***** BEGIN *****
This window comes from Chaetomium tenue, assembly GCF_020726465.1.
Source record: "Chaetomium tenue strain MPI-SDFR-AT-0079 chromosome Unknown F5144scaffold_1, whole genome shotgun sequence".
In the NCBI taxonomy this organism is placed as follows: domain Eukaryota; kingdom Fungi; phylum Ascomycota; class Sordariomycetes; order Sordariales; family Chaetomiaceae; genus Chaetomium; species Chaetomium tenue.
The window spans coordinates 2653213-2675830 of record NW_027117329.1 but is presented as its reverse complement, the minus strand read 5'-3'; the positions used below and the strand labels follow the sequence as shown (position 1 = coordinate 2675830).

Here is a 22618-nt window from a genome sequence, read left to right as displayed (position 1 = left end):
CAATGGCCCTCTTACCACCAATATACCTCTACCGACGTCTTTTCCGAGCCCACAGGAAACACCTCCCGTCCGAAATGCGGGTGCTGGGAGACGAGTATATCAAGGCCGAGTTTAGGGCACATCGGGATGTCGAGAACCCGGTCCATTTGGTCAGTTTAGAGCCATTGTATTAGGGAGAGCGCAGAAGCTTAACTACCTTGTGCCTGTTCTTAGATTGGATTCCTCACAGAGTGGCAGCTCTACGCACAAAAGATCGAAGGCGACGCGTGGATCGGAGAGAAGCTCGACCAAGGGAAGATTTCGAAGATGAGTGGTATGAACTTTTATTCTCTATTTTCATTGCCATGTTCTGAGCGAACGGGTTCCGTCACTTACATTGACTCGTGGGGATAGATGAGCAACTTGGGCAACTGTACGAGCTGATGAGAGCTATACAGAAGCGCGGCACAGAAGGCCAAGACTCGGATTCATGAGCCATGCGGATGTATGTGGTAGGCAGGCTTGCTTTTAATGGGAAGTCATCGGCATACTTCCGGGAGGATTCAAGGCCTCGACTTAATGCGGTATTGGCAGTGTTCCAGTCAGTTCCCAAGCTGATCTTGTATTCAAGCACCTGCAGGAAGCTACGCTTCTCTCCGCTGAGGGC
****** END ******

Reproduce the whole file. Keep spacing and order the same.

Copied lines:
This window comes from Chaetomium tenue, assembly GCF_020726465.1.
Source record: "Chaetomium tenue strain MPI-SDFR-AT-0079 chromosome Unknown F5144scaffold_1, whole genome shotgun sequence".
In the NCBI taxonomy this organism is placed as follows: domain Eukaryota; kingdom Fungi; phylum Ascomycota; class Sordariomycetes; order Sordariales; family Chaetomiaceae; genus Chaetomium; species Chaetomium tenue.
The window spans coordinates 2653213-2675830 of record NW_027117329.1 but is presented as its reverse complement, the minus strand read 5'-3'; the positions used below and the strand labels follow the sequence as shown (position 1 = coordinate 2675830).

Here is a 22618-nt window from a genome sequence, read left to right as displayed (position 1 = left end):
CAATGGCCCTCTTACCACCAATATACCTCTACCGACGTCTTTTCCGAGCCCACAGGAAACACCTCCCGTCCGAAATGCGGGTGCTGGGAGACGAGTATATCAAGGCCGAGTTTAGGGCACATCGGGATGTCGAGAACCCGGTCCATTTGGTCAGTTTAGAGCCATTGTATTAGGGAGAGCGCAGAAGCTTAACTACCTTGTGCCTGTTCTTAGATTGGATTCCTCACAGAGTGGCAGCTCTACGCACAAAAGATCGAAGGCGACGCGTGGATCGGAGAGAAGCTCGACCAAGGGAAGATTTCGAAGATGAGTGGTATGAACTTTTATTCTCTATTTTCATTGCCATGTTCTGAGCGAACGGGTTCCGTCACTTACATTGACTCGTGGGGATAGATGAGCAACTTGGGCAACTGTACGAGCTGATGAGAGCTATACAGAAGCGCGGCACAGAAGGCCAAGACTCGGATTCATGAGCCATGCGGATGTATGTGGTAGGCAGGCTTGCTTTTAATGGGAAGTCATCGGCATACTTCCGGGAGGATTCAAGGCCTCGACTTAATGCGGTATTGGCAGTGTTCCAGTCAGTTCCCAAGCTGATCTTGTATTCAAGCACCTGCAGGAAGCTACGCTTCTCTCCGCTGAGGGC